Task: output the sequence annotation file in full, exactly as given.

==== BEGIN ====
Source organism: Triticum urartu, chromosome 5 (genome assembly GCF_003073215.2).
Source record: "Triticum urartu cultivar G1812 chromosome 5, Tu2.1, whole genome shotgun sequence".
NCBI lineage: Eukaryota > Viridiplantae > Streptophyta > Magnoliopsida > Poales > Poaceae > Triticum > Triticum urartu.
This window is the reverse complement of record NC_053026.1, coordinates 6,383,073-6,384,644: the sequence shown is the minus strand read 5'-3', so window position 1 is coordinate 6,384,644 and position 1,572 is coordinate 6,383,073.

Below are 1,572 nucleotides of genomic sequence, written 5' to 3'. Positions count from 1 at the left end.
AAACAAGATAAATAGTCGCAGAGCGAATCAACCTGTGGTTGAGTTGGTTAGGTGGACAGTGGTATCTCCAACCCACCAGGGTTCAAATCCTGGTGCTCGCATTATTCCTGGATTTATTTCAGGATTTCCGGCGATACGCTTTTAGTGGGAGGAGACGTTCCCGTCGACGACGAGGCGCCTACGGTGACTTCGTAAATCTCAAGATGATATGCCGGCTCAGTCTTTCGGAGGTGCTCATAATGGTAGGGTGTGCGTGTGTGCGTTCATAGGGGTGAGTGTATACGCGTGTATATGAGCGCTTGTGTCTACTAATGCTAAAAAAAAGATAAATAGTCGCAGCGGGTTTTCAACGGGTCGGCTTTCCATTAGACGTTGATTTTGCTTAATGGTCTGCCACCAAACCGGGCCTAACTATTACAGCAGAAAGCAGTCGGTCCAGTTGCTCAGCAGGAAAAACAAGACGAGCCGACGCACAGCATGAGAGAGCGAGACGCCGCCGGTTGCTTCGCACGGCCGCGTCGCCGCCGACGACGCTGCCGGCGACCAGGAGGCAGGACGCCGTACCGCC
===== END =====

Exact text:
Source organism: Triticum urartu, chromosome 5 (genome assembly GCF_003073215.2).
Source record: "Triticum urartu cultivar G1812 chromosome 5, Tu2.1, whole genome shotgun sequence".
NCBI lineage: Eukaryota > Viridiplantae > Streptophyta > Magnoliopsida > Poales > Poaceae > Triticum > Triticum urartu.
This window is the reverse complement of record NC_053026.1, coordinates 6,383,073-6,384,644: the sequence shown is the minus strand read 5'-3', so window position 1 is coordinate 6,384,644 and position 1,572 is coordinate 6,383,073.

Below are 1,572 nucleotides of genomic sequence, written 5' to 3'. Positions count from 1 at the left end.
AAACAAGATAAATAGTCGCAGAGCGAATCAACCTGTGGTTGAGTTGGTTAGGTGGACAGTGGTATCTCCAACCCACCAGGGTTCAAATCCTGGTGCTCGCATTATTCCTGGATTTATTTCAGGATTTCCGGCGATACGCTTTTAGTGGGAGGAGACGTTCCCGTCGACGACGAGGCGCCTACGGTGACTTCGTAAATCTCAAGATGATATGCCGGCTCAGTCTTTCGGAGGTGCTCATAATGGTAGGGTGTGCGTGTGTGCGTTCATAGGGGTGAGTGTATACGCGTGTATATGAGCGCTTGTGTCTACTAATGCTAAAAAAAAGATAAATAGTCGCAGCGGGTTTTCAACGGGTCGGCTTTCCATTAGACGTTGATTTTGCTTAATGGTCTGCCACCAAACCGGGCCTAACTATTACAGCAGAAAGCAGTCGGTCCAGTTGCTCAGCAGGAAAAACAAGACGAGCCGACGCACAGCATGAGAGAGCGAGACGCCGCCGGTTGCTTCGCACGGCCGCGTCGCCGCCGACGACGCTGCCGGCGACCAGGAGGCAGGACGCCGTACCGCC